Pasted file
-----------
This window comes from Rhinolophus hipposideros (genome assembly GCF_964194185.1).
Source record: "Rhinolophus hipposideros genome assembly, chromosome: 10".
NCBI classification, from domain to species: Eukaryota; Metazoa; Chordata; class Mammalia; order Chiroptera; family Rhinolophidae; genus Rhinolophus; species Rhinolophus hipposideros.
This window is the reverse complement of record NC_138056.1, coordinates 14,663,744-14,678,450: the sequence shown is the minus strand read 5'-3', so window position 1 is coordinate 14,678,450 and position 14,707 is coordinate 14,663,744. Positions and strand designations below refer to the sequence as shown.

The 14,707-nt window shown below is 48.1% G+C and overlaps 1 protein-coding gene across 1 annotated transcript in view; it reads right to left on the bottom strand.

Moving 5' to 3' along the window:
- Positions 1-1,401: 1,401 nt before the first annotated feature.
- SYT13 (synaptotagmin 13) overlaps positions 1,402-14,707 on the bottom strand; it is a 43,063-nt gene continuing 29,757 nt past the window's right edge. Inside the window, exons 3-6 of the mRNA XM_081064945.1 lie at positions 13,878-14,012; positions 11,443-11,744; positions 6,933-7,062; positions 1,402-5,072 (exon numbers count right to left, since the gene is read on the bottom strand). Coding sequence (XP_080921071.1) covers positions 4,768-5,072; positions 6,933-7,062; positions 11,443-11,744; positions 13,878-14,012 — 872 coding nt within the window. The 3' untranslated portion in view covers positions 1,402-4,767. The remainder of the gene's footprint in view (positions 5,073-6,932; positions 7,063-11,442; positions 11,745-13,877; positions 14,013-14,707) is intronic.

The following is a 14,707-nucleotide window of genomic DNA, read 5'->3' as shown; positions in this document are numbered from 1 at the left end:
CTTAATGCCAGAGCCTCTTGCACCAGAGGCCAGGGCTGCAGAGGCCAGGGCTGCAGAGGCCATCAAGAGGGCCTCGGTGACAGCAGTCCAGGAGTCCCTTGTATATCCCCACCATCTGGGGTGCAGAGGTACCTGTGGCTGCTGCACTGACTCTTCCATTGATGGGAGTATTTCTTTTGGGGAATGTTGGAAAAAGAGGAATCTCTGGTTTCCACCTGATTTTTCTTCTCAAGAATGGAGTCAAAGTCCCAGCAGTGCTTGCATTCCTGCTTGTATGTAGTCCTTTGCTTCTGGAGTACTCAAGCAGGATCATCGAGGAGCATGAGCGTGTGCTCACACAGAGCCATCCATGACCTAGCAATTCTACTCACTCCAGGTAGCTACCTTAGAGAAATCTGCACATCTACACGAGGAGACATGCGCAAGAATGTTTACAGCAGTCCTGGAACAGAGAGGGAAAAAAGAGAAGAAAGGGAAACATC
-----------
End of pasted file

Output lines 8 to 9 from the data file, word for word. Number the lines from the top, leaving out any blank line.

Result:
- SYT13 (synaptotagmin 13) overlaps positions 1,402-14,707 on the bottom strand; it is a 43,063-nt gene continuing 29,757 nt past the window's right edge. Inside the window, exons 3-6 of the mRNA XM_081064945.1 lie at positions 13,878-14,012; positions 11,443-11,744; positions 6,933-7,062; positions 1,402-5,072 (exon numbers count right to left, since the gene is read on the bottom strand). Coding sequence (XP_080921071.1) covers positions 4,768-5,072; positions 6,933-7,062; positions 11,443-11,744; positions 13,878-14,012 — 872 coding nt within the window. The 3' untranslated portion in view covers positions 1,402-4,767. The remainder of the gene's footprint in view (positions 5,073-6,932; positions 7,063-11,442; positions 11,745-13,877; positions 14,013-14,707) is intronic.

The following is a 14,707-nucleotide window of genomic DNA, read 5'->3' as shown; positions in this document are numbered from 1 at the left end: